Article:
Net profit is an essential metric to consider when ascertaining your company’s financial health. It represents the profits left over when all the costs associated with selling your products and operating your business are subtracted. Tracking net profits will provide a clearer depiction of your profitability than tracking turnover.
Generating sales revenue is important. But when it comes to assessing the financial health of your company, it can be a misleading metric. After all, if your debts, operating expenditures, capital expenditures and other liabilities are high, they can consume a significant proportion of your revenues. They can even leave you with a deficit that forces you to rely on borrowing to cover the cost of doing business.
Net profit is calculated by stripping away expenses outside of your cost of goods sold (COGS).
There are two ways to do this, and you will need your income statement to perform the calculation.
- subtract the COGS, taxes payable, operating expenses, interest payable on debts and any other expenses from your income for the period
- divide the result by your total revenue from the period
- multiply this figure by 100 to express it as a percentage
A quicker formula to calculate net profit is to find your net income for the period on the bottom line of your income statement. Divide this figure by your total revenue and multiply the resulting figure by 100 to express it as a percentage.
Net profit example
Let’s flesh out the definition of net profit with a hypothetical example. Imagine you’re looking at your company’s income statement and it looks something like this:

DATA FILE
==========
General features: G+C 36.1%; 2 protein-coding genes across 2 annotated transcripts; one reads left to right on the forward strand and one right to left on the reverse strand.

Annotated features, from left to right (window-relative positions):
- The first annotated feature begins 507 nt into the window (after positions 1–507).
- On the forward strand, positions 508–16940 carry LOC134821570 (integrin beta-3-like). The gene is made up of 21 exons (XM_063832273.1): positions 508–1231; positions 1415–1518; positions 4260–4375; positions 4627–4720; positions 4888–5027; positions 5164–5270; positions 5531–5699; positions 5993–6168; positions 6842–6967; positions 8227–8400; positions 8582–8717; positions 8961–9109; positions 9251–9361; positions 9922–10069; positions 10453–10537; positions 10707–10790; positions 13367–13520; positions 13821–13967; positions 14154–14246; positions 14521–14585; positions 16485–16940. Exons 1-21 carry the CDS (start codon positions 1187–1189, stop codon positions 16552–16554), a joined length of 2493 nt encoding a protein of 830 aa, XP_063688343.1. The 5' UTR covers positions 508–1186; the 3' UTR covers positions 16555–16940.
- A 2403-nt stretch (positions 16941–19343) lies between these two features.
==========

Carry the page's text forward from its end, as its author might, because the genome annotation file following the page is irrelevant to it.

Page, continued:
- total revenue: £100,000
- operating costs: £30,000
- cost of goods sold: £15,000
- tax liability: £13,000
- net profits: £42,000
This would make your net profit margin .42 or 42% – this means your company earns 42p in profit for every £1 it makes. The further away you can get your net margin from the break-even point (the point at which your costs and revenues are equal), the higher your company’s profitability.
Net profit margin vs gross profit margin
For accurate financial reporting, it’s essential to differentiate between your net profit margins and your gross profit margins.
While net profit margin is the proportion of net profits to revenue, gross profit is calculated differently. Gross profit margin is the proportion of remaining revenue after the cost of goods sold has been deducted. This includes all expenses directly associated with bringing your product(s) to market. However, it does not include operational costs such as payroll, utilities or rent.
Gross profit margin is calculated by dividing gross profit by total revenue.
Frequently asked questions about net profit
Does HMRC charge tax on net profits or gross profits?
Whether you’re a business owner or a self-employed sole trader, you pay tax on your gross profits after all allowable expenses have been deducted. These are also known as adjusted profits. Tax liability is a component of net profit.
Why is it important to calculate your net profit margin?
Calculating your net profit margin is the key to ascertaining your company’s profitability. It shows you how much profit is generated from every £1 in sales revenue you make.
Is there anything I can do to improve net profits?
Improving net profits means improving revenues while reducing overhead costs. This can be a tricky balancing act. Making drastic cuts to operational spending may be detrimental to your brand from both a customer and employee viewpoint. Targeting areas of waste spending while pursuing low-cost means of improving revenue (such as upselling or customer referrals) will help you to achieve this balance.